Full Text for Theological Observer (Text)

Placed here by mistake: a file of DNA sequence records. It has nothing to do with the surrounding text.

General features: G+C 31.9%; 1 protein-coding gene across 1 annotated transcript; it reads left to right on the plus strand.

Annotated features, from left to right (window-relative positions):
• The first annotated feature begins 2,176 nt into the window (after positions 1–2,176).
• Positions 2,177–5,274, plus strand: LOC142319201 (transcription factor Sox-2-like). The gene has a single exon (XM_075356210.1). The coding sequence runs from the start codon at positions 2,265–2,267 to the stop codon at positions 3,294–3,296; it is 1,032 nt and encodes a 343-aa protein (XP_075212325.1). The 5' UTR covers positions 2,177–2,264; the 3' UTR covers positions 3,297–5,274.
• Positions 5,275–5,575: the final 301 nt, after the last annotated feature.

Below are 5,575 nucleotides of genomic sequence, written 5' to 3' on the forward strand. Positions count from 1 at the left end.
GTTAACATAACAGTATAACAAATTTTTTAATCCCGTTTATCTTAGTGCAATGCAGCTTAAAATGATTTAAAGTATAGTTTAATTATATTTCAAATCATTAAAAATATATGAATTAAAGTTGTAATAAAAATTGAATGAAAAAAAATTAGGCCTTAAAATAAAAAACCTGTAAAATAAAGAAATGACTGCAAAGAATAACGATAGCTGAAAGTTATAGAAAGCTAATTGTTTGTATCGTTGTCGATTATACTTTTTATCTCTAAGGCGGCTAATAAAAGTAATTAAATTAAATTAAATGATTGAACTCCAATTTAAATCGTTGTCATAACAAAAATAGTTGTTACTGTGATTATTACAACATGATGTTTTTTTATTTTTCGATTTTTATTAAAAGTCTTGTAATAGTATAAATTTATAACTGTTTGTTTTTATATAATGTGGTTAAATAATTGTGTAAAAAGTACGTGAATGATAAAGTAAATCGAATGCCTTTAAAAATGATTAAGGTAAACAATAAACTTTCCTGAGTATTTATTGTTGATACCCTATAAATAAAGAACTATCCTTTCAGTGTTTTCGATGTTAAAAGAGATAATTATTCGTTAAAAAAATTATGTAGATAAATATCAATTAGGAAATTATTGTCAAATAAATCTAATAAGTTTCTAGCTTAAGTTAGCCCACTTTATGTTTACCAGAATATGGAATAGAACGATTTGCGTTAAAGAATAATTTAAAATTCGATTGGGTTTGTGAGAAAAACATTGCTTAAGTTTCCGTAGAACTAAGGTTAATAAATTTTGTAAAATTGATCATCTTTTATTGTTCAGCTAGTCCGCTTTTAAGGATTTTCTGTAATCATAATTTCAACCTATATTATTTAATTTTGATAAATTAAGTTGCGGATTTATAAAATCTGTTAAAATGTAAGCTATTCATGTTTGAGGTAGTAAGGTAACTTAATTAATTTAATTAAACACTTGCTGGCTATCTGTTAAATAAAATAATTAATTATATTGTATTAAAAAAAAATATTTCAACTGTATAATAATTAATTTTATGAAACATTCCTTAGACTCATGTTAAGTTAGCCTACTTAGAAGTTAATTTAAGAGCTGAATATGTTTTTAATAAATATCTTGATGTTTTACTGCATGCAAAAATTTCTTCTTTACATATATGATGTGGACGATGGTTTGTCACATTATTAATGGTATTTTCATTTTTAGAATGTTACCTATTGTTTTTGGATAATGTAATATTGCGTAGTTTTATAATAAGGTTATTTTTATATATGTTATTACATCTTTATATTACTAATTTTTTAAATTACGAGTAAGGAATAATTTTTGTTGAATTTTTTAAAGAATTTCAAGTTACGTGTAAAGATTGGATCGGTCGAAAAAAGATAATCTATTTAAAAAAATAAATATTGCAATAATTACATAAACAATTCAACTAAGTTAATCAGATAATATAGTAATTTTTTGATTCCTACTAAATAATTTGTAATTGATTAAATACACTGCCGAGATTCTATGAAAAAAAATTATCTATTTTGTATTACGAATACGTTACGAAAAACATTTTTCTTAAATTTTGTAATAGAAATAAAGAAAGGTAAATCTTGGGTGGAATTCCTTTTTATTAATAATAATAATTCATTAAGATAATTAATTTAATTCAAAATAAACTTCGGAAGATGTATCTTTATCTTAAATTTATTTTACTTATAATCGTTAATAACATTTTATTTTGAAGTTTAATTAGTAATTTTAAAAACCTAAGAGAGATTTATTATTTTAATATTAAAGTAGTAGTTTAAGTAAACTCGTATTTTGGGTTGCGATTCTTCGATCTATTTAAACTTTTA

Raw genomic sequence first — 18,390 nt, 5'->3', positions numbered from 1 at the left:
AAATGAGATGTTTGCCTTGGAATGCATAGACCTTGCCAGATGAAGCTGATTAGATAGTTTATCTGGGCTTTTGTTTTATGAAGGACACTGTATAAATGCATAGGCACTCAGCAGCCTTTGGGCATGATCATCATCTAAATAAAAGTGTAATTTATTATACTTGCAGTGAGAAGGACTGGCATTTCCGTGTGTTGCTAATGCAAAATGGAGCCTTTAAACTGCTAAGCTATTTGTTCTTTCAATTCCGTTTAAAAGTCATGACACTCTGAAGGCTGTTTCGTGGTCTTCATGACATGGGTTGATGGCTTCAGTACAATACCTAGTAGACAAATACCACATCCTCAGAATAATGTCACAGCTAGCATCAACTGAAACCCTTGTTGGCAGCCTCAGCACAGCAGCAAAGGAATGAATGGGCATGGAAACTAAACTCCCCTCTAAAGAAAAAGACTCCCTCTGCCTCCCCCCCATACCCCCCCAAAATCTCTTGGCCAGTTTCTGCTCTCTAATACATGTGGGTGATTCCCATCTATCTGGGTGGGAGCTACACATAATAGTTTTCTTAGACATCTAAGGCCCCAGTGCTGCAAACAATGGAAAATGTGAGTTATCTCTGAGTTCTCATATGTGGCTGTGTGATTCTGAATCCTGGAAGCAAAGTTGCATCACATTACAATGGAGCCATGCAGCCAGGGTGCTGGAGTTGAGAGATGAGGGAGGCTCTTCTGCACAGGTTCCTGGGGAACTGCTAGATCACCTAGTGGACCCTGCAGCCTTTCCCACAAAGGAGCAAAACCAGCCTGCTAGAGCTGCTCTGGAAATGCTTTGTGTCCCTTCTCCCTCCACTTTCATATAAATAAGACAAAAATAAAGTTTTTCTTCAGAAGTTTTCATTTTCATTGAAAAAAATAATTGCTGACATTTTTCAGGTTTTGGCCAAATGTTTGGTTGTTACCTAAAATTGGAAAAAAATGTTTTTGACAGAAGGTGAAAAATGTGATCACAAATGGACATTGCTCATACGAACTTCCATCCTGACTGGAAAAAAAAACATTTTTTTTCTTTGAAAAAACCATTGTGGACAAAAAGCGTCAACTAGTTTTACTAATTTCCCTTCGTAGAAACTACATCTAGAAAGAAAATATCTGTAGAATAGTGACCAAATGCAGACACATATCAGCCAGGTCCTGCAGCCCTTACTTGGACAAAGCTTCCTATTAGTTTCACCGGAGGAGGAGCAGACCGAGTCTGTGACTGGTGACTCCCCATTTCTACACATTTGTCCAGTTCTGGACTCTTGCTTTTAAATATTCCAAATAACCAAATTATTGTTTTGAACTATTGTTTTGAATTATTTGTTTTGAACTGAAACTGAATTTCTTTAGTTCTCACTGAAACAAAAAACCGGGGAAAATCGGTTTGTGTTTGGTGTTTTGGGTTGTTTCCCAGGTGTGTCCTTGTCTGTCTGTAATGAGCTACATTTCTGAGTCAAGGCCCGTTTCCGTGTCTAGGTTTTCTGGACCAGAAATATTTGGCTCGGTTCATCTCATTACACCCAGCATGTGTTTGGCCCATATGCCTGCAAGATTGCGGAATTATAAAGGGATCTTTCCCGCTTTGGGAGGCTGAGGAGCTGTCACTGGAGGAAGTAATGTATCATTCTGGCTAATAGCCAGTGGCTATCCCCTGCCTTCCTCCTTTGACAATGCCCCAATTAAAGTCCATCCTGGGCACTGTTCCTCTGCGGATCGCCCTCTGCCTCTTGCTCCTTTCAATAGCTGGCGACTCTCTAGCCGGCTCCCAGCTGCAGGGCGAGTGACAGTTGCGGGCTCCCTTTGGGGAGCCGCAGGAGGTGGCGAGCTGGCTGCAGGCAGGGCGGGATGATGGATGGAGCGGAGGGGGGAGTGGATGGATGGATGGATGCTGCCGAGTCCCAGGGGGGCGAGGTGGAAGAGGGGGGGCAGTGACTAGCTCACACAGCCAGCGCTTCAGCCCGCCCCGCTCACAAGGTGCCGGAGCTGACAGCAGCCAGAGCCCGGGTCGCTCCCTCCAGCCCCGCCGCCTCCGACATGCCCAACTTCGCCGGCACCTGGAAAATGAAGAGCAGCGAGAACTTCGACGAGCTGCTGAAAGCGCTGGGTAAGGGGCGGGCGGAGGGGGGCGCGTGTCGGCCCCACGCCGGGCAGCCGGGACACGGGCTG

CONCORDIA THEOLOGICAL QUARTERLY Volume 47, Number 3 ............................ Luther on the Church Eugene F. Klug 193 Luther's Concept of the Resurrection in His Commentary ............................ on I Corinthians 15 David P. Scaer 209 The Influence of the Two Delitzsches on Biblical and ................ Near Eastern Studies Raymond F. Surburg 225 ..................................................... Theological Observer 24 1 ........................................................ Homiletical Studies 249 i ................................................................ 1 Book Reviews 285 &lNCoRDlA W€OLOGfCfil LIBRARY FT. WAYNE, INDIAZR Theological Observer PREMILL.ENNIALISM AND THE AUGCTSTANA A study in the "Theological Observer" section of the previous issue ("Post- millennialism and the Augustana," XLVII. pp. 158-162) argued that, contrary to the vagaries of some nominal Lutherans, postmillennialism is excluded by the Augsburg Confession as well as by the subsequent symbols of the Lutheran church. It is dispensational premillennialism, however, that is currently the most vocal form of popular American eschatology; and some have sought to reconcile also this school of chiliasm with Lutheranism on the ground that the sixteenth century confessions do not speak to the distinctive tenets which congealed into dispensationalism in the writings of J.N. Darby (1800-1882) in the nineteenth century. (The distinctions drawn in my previous study between post- millennialism, historic premillennialism, and dispensational premillennialism are assumed in the present case.) In the course of the last four and a half centuries, to be sure. most students of the Lutheran Confessions have under- ~tood the third sentence of ~rticle XVIl of the Augsburg Confession as a repudiation of all forms of millennialism. This interpretation was not only unanimous during the Age of Orthodoxy, but is maintained by such modern symbolists as Werner Elcrt. There are scholars, however, who have restricted the scope of the repudiation in question to a few rabble-rousers on the lunatic fringe of sixteenth-century Protestantism. Even Edmund Schlink follows this line of thought (Theologyofthe Lutheran Confe.ssions. trans. Paul F. Koehneke and Herbert J.A. Bouman [Philadelphia: Fortress Press, 196 I), p. 284, note 15): This sentence has long experienced various interpretations. Does it reject every kind of chiliasm . . ., or only a coarse. carnal variety as promoted in word and deed by certain Anabaptists under theinfluence of Jewish ideas. .? Does this condemnation reject Rev. 20, or does it rnerp1!l reject a brand of chiiiasrn which contradicts also the Apocal)pse, by teaching that the pious will have a world kingdom before the resurrection of thedead? Ever? though the old Lutheran theology generally rejected every kind of chiliasm and understood the millennium (Rev. 20) not as an eschatological event but as a past epoch of church history, it must not be overlooked that the wording of A.C.XVII rejects only a definite perversion of the millennia1 idea. Plitt rightly observes that "it would be a mistake to turn the point of the last sentence of Article XVll against anything beyond what contempxary history suggested." By italicizing the word "before" in his third sentence, Schlink is evidently closing the door to the postmiliennialists while leaving some room in the house of Lutheranism for at least some "brand" of premillennialism. Two points in this quotation require comment. For one t hing, there can be no serious question of a rejection of Revelation 20 in Augustana XVII. The authors and signitors of the Lutheran Confessions did, to be sure, distinguish between the homolegoumenous books of the New Testament and the antilegomena, including the Revelation to John (cf. Martin Chemnitz, Examinatio~~ of the Council of Trent, tr. Fred Kramer, 1 [St. Louis: Concordia Publishing House. 19711, First Topic, Section V1, pp. 168-195; Francis Pieper, Christian Dogmatics, I [St. Louis: Concordia Publishing House, 19501, pp. 330-338). In actuality, however, almost all of the confessors accepted the apostolicity, and hence the canonicity, of the Apocalypse without reservation. Consequently, Article I of the Solid Declaration of the Formula of 242 CONCORDlA THEOLOGICAL QUARTEKLY Concord uses Revelation 4:11 to confirm an article of faith (homo- legoumenous passages being cited first). using the phrase "Scripture testifies" (34). The "book of life" of Revelation 20:15 is thrice equated with Christ in Article X1 of the Formula of Concord (Epitome, 7: SD, 13, 25; the manner in which the phrase is quoted, especially in the last citation, shows that the reference is to Rev. 20 as well as to the homolegoumenous Phil. 4:3). This figurative understanding of one particular phrase is indicative of the symbolic interpretation which the confessors gave to Revelation 20 in general - in line with the view which, according to the admission of all, had predominated in the church since the time of Augustine. This symbolic interpretation, which sees the present New Testament era as the "millennium" of Revelat ion 20. arises, indeed, from the Johannine context itself, since. according to its own explicit claim, Revelation 20 is the record of a vision (vs. 1,4, 1 1. 1 2) rat her t han a prediction in direct terms - even as John previousIy describes the Book of Revelation generally ( l:2; the word seernainoo is used by John, like some Greek authors, to refer to prediction in a figurative manner; 6. John 12: 33; 18:32; 21: 19). For the confessors, then, the point is obviously not the rejection of Revelation 20, but rather the rejection of an unscriptural interpretation of it. All forms of premillennialisrn necessarily collide \tit h conl'cssionihl Lutheranism, therefore, when they make Revelation 20 the fountainhead of millennia1 doctrine. Indeed. the liberal-minded premillennialist George Eldon Ladd goes so far as to restrict the doctrinal base of the millennium almost exclusively to Revelation 20. He does, to be sure. see in Romans 1 1 :26anexplicit assertion of a future conversion of the Jewish race (perhaps a nation) and in I Corinthians 1523-26 a possible prediction of an interim Kingdom of God ("Historic Premillennialisrn," in The Meaning of the Millennium, ed. Robert G. Clouse [Downers Grove: Intervarsity Press. 19771, pp. 27-28, 38-39). Yet he acknowledges: "The strongest objection to millennialism is that this truth is found in only one passage of Scripture - Revelation 20 . . . It is a fact that most of the New Testament writings say nothing about a millenniumn (ibid., p. 38). Other premillennialists, especially dispensationalists, would find many more descriptions of the millennium, but Revelation 20 still supplies the basic frame- work of world history into which the exegete is supposed to fit these other references. Even the postmillennial pseudo-Lutheran Franz Delitzsch made Revelation 20 so central to the understanding of Scriptureasto insist "that what the Apocalypse predicts under the definite form of the millennium is the substance of all prophecy, and that no interpretation of prophecy on sound principles is any longer possible from the standpoint of an orthodox anti- chiliasm" (Isaiah, tr. James Martin, 2 vols. in 1 [Grand Rapids: Wm. B. Eerdmans Publishing Company, rep. 19753, 11, p. 492). When Schlink, then. asks of Article XVl l:3 of the Augsburg Confession, "Does this condemnation reject Rev. 20 . . .?" we may respond with a definite negative. At the same time, however, we cannot affirm the alternative which Schlink offers when he asks of Augustana XVII:3, "or does it merely reject a brand of chiliasm which contradicts also the Apocalypse, by teaching that the pious will have a world kingdom before the resurrection of the dead?" If Schlink had phrased the question, "or does it reject chiliasm. which contradicts aIso the Apocalypse" (using a comma to make the relative clause non-restrictive. so as to modify "chiliasmn generally), then we should readily answer in the affirmative. According to Schlink, however, Augustana XVI1:3 "rejects only a definite perversion of the millennia1 idea" and so can be used toexclude only a "brand of chiliasm" promulgated in 'contemporary history," namely, "a course, carnal variety . . . promoted . . . by certain Anabaptists under the influence of Jewish ideas . . ." One may concede, indeed, that the immediate occasion of the J'heological Observer 24-5 Seventeenth Article of the Augsburg Confession was the activity of men like Melchior Rink and the Augsburg Anabaptist Augustin Bader, who was executed at Stuttgart on March 30. 1530. Inspired by Jews residing in Worms, Bader had expected the millennii~m to begin on Easter of 1530. Yet the confessors clearly have no intention of restricting the scope of their condemna- tion of chiliasm to several sixteenth-century fanatics. For one thing, the statement occurs among the twenty-one doctrinal articles of the Augsburg Confession. in which the goal was to enunciate the articles of faith in a general (although not completely comprehensive) manner by means of affirmations and condemnations. Thus, the conclusion to the doctrinal articles begins with these words in the Latin form: "This is just about the sum of the doctrine among us." The German form enlarges upon this assertion: This is just about the sum of the doctrine that is preached and taught inour churches for proper Christian instruction and consolation of consciences - also improvement of believers. Certainly we should not wish to put our own souls and consciences in the gravest peril before God by misusing the divine name or word, nor should we w~sh to pass on or bequeath !o our children and posterity any other teaching than that which agrees with the pure divine word and Christian truth. Consequently, the condemnations attached to the various doctrinal articles are meant to embrace, not only such "brands" of heterodoxy as may be named. but also all who hold similar views. The German form of Article VIII, for example, ends with the damnamus, "Accordingly the Donatists and all others who hold contrary views are condemned." while the Latin text repudiates "the Donatists and others like them." Likewise, Article XVll:2 ("Our churches condemn the Anabaptists who think that there will be an end to the punishments of condemned men and devils" [Latin formn clearly denounces all universalists. not just Anabaptists. The following sentence, Article XVII:3, has an equally general scope. The German text, to be sure, speaks of "some Jewish teachings" (etlich judisch Lehren) and describes them as including the idea that thegodly will "annihilate" (vertilgen) all the godless before the resurrection. The Latin form, however, sets the damnamus very broadly on "others" (alios) - that is, besides the Anabaptists, who are mentioned in the previous sentence -- and uses "Jewish opinions" (iudaicas opiniones) generically to describe all assertions that "before the resurrection of the dead [I] the godly will take possession of the kingdom of the world, [2] the ungodly being everywhere suppressed" (oppressis). This terminology comprehends all brands of chiliasm since the phrase "resurrection of the dead" in Augustana XVII refers, not to a resurrection merely of the just (which occurs before the millennium, according to premillennialism), but to a resurrection of "all the dead" (XVII:I), both believers and unbelievers, "on the last day" (German) or "consummation of the world" (Latin). The German translation preserved in Nuremburg of a Latin text predating the official form of the Augustana includes a similarly comprehensive condemnation of chiliasm when it rejects "those who on the basis of Jewish thinking say . . . that before.. . the last judgment the godless will be everywhere suppressed by the saints and that they [i.e., the saints] will bring the temporal government [das zeirlich Regiment, i.e., of the world] under their control [unier sich]." Interestingly enough, this document repudiates more specifically the idea "that the promise of the conquest of the promised land must be understood literally," a point which is, of course, central also to modern despensational premillennialism) - namely, that the predictions by the Old Testament prophets of an Israelite reoccupation of Palestine refer to a physical appropriation in a future millennium. (Orthodox Lutheran exegetes would argue, of course, that the 244 CONCORDIA THEOLOGICAL QUARTERLY prophets were speaking in figures of the extension of the church through the pro- clamation of the gospel in the present New Testament era.) Another proof that the damnamus of Augustana XVII:3 encompasses all brands of millennialism is the assumption of the confessors that the doctrinal articles of the Augsburg Confession acc~rd in an obvious manner with the theology of the great doctors of the western church. The conclusion to the doctrinal articles argues in this way: 'Since this doctrine is grounded clearly on the Holy Scriptures and is not contrary or opposed to that of the universal Christian church, or even of the Roman church (in so Far as one may note this doctrine from the writings of the Fathers), we think that our opponents cannot disagree with us in the articles set forth above" (1, German form). Likewise, the introduction to Articles XXII-XXVIll, "Articles about Matters in Dispute," begins. "From the above it is manifest [So nun] that n~thing is taught in our churches concerning articles of faith that is contrary to the Holy Scriptures or what is common to the Christian church" (I, German form). The reference tot he ''writings of the Fathers" would embrace, above all, St. Augustine, to whom appeal is made in Article XVIll (4) md several more times in the Augsburg Confession !XX:13, 26: XXVI:17; XXVII:'. 35). Now. modern millennialists claim such early authors as Tertullian, Lactantius, and ever? lrenaeus as fellow- chiliasts. but they admit that Augustine and the post-Augustinian church as a whole was amillennial prior to the Reformation (Charles L. Feinberg, Millennialisn~: The Two Major Views, third ed. [Chicago, Moody Press. 19801, pp. 95-96). According to Clouse, indeed, the Council of Ephesus in 431 condemned rnil!ennialism as superstitior, (op. cit, p. 9). The confessors, moreover, accept the three ecumenical creeds as the most eminent enunciations of the Christian faith outside of Scripture and. indeed, as normative because of their fidelity to Scripture (e.g.. AC I: 1, "We unanimously hold and teach in accordance with the decree of the Council of Nicaea"; tlI:6; FC-Ep. Rule and Norm 3, with respect to "the Apostolic Creed, the Nicene Creed, and the Athanasian Creed, we pledge ourselves to them, and we hereby reject all heresies and doctrines which have been introduced into the church of God contrary to them"). And it is clear that the Augsburg Confession under- stands the phrases, "when He shall come to judge the quick and the dead." "the resurrection of the body," and "the resurrection of the dead," in the Apostolic and Nicene Creeds as all referring to a simultaneous second coming of Christ, bodily resurrection of all the dead, and final judgment of all people in history. Article XVII itself makes this statement: "It is also taught among us that our Lord Jesus Christ will return on the last day for judgment and will raise up all the dead, to give eternal life and everlasting joy to believers and the elect but to condemn ungodly men and the devil to he11 and eternai punishment" (cf. III:6, "as stated in the Apostolic Creed"). Pcstmiliennialism, to be sure, makes the same connection, but the equation of second coming with final judgment is, as noted previously, contrary to the distinctive essence of premillennialism. The Athanasian Creed itself, indeed, clearly makes these events simultaneous when we confess, "He sitteth at the right hand of the Father, God Almighty; from whence He shall come to judge the quick and the dead; at whose coming all men shall rise again with their bodies and shall give an account of their own works; and they that have done good shalI go into life everlasting and they that have done evil into everlasting fire." This same equation of second coming and final judgment occurs in the Apology when Article XVH is succinctly restated. The comprehensive scope of the Augustana's antichiliasm receives confirmation, finally, from the way in which the authors of the Roman Confutation accepted Article XVIl "without exceptionn (ApoI. XVII). Theological Observer L43 In conclusion, one may aptly note that the language of Augustana XV11:3 is quite similar to phraseology used by the Blessed Dr. Luther in a sermon preached some nine years subsequent to the presentation of the Augsburg Confession. Characteristically he described "the chiliasts" - clearly referring not just to a few contemporary sectarians but to millennialists of all ages, including Tertullian - as having "played the fool with the'idea that before judgment day the Christians alone will possess the earth . . ." And on this occasion, as on various others, the Reformer pointed out the real raison d'erre of millennialism (WA 47: 56:): And what moved them to harbor this idea is this, that the ungodly are so fortunate in the world. possess kingdoms and worldly authority, wisdom, and power. while the Christians are of no account in comparison with them. So they thought: Surely. all the ungodly will be rooted out so that the pious may live in peace. In other words. the theology of glory is the true text of chiliasm: Revelatior! 20 is merely the pretext. Douglas McC. Lindsay Judisch DOES THE STATE OF ISRAEL REALLY DESERVE SPECIAL RELIGIOUS CONSIDERATION? Recent Israeli military action in Lebabnon provides an oppor- tunity for evangelicals to reevaluate their religious commitment to Israel. Americn foreign policy is strongly influenced by the size and organization of ethnic groups represented in our country. This is simply a fact of political life. Current support for the modern state of Israel gas beyond these dimensions. Not only does Israel daim support from American Jews as either coreligionists or sharers of a common heritage, but it benefits from the even greater numerical support of a majority of evangelical Protestants. Evangelical sup- port for Israel, as a matter of belief, recognizes the Israeli govern- ment's claim to the Biblical Caanan, today's Palestine, as a fulfill- ment of Biblical prophecy. Israel's right to existence is based by her evangelical supporters not on natural law, applicable to all other nations, but on a specially revealed divine mandate given to Abraham and authentkated by the prophets. A high view of inspira- tion and inerrancy only serves to intensify this belief. Unlike the support given by ethnic groups to their home countries, Protestant support for Israel is purely a matter of religious conviction, as Pro- testants do not think of themselves as ethnic, cultural, or religious Jews. Although orthodox Emelis, but certainly not all Israelis, are in agreement with evangelical Protestants in recognizing the special divine character of the Old Testament, the two groups are irrecon- cilably divided over the fulfillment of the Old Testament prophesies of the Messiah. Jews flatly deny that He has come in the person of Jesus. In spite of this fact, both groups are committed to furthering the causes of the state of Israel. So strong is American Jewish and evangelical Protestant support for Israel that any suggestion of making Israei a secular state f~r tmth Jews and Arabs is hardly a live option. 246 CONCORDIA THEOLOGICAL QUARTERLY Protestants supporting Israel for religious reasons are most fre- quently those who are most vocal in calling for a separation between church and state. They remain absolutely opposed to American diplomatic recognition of the Vatican. Any proposal to exchange ambassadors with the pope would bring immediate cries of violating the Constitution. These Protestants do not allow for Roman Catholics what they demand for themselves. They cannot under- stand that the Vatican's claim to political power is no less mandated by revelation for Roman Catholics than Israel's claim to Palestine is for themselves. The religious problems connected with the special support accorded Israel are more serious than merely that of apply- ing American constitu tiond principles even-handedly . One problem connected with Israel's claim to Palestine is deter- mining who are the descendents of Abraham to whom the promise was first givca. It is not that clear that modem Israel constitutes all of Abraham's heirs. Many others, now unaware of their Abrahamic lineage, might make a claim to the land. Besides the Jews who claim descent from Abraham through Isaac, Arabs claim a prior descent from him through Ishmael, his first son. After Sarah's death, Abraham had other children through Keturah. Even if the in- heritance is narrowed down to Jacob, Isaac's second son (Genesis 25:6), whose God-given name "Israel" is the current national designation, the matter of identifying his descendants through his twelve sons becomes hardly less thorny. Between the eighth and the sixth centuries before Christ, all twelve tribes were carried into cap- tivity by the Assyrians and Babylonians. OnIy a small portion ever returned to Palestine with others maintaining their identity in many different places. Others lost this identity through intermarry- ing with Gentiles. Such intermarriage could hardly disqualify any progeny from a share in the Palestine inheritance. Obed, King David's grandfather, was himself only half-Jewish. Again in the first century, the Jews who beme the first Christians gradually lost their ethnic identity. This loss of Jewish identity could hardly be a muse of disinheritance. On the contrary, one might argue that the claim of such Chistian Jews to Palestine has become stronger, as they were Abraham's descendants not only by blood but by faith, which both Jesus and Paul consider the most important. (Today Christians cannot be Israeli citizens!) Abraham lived about four thousand years ago and through these four millenia his descendants have been literally scattered to the world's four comers. All tracing their origins from the Middle East may have Abraham's blood run- ning through their veins. What a disastrous though t for any com- mitted anti-Semite! There is also the issue of Biblical interpretation. From its very beginning, the Christian Church has recognized itself as the true Israel and the legitimate successor to the Old Testament promises. John the Baptist said that God could find descendants among the Theological Observer 24 I stones for Abraham (Matt. 3:9). Jesus said the Jews who did not believe in Him were not Abraham's descendants because they did not share Abraham's faith(John 8:39, 40). The Gentiles are to take the place of the Jews at the final banquet (Matt. 8:12-13). The parable of the vineyard teaches that God's kingdom is to be taken away from the Jews because of their failure to recognize Jesus as God's Son. Descendats of the Old Testament Jews no longer have an exclusive claim to be God's people (Matt. 21:23-41). Peter took Israel's special designations as a chosen race, a royal priesthood, a holy people, and God's own people and transferred them to the church (I Peter 2:9,10). The prophecies about Israel find their living fulfillment in the church today and not in any modern state. At the heart of the problem lies the recognition of Jesus as the Christ. Essential to the New Testament understanding of Jesus is that He is the fulfillment of all of God's gracious promises in the Old Testament. The church is God's true Israel, but only through faith in Him. Luke records the explicit claims of Jesus that all the Scrip- tures, including the promises to Abraham's progeny, center in Him (24:27,44). Jesus is to be recognmd as the ultimate King, Prophet, Priest, and Temple. Likewise, He is the ultimate "promised land" to which the Old Testament saints looked for rest. The pre-occupation of many Protestants with Israel's real estate claims to Palestine denotes a failure to recognize that the proclamation of Christ is not only the major goal of the Old Testament revelation but its all- embracing goal. Through Him the church becomes God's new Israel, Abraham's true sons. This is not to say Jews have no advantage over Gentiles. They do. Jews brought up on the Old Testament know the Messianic portrait even before recognizing its realization in Jesus. This fact makes their continued rejection of Him all the more tragic. The Jewish advantage is proximity to the Old Testament description of the Messiah and not divinely mandated property rights. Chris- ti- detract from the glory of Jesus by seeing in the state of Israel the fulfillment of Old Testament prophecy. Reading the Old Testa- ment as a Iand contract is of no ultimate significance and detracts from the role of Jesus as the consummation of God's saving revela- tion. Such religious concern for land deeds is already a stumbIing block to the Jews, since they will look to themselves and not Jesus as the total fulfient of God's promises. Americans are said to be virtually missionary-minded in their foreign policy as they have shown concern for the peace and pros- perity of downtrodden peoples in other lands. European Jewry suf- fered unimaginably at the hands of the- Nazis. The Estonians, the Lithuanians, the Latvians, the Ukrainians, and the Cambodians have likewise suffered at the hands of genocidal dictators in our times. The Israelis themselves are now seen by many as the perpetrators of such sufferings. Christians cannot overlook such suf- fering. No nation has the right to claim for itself a consideration which others cannot equally share. David P. Scaer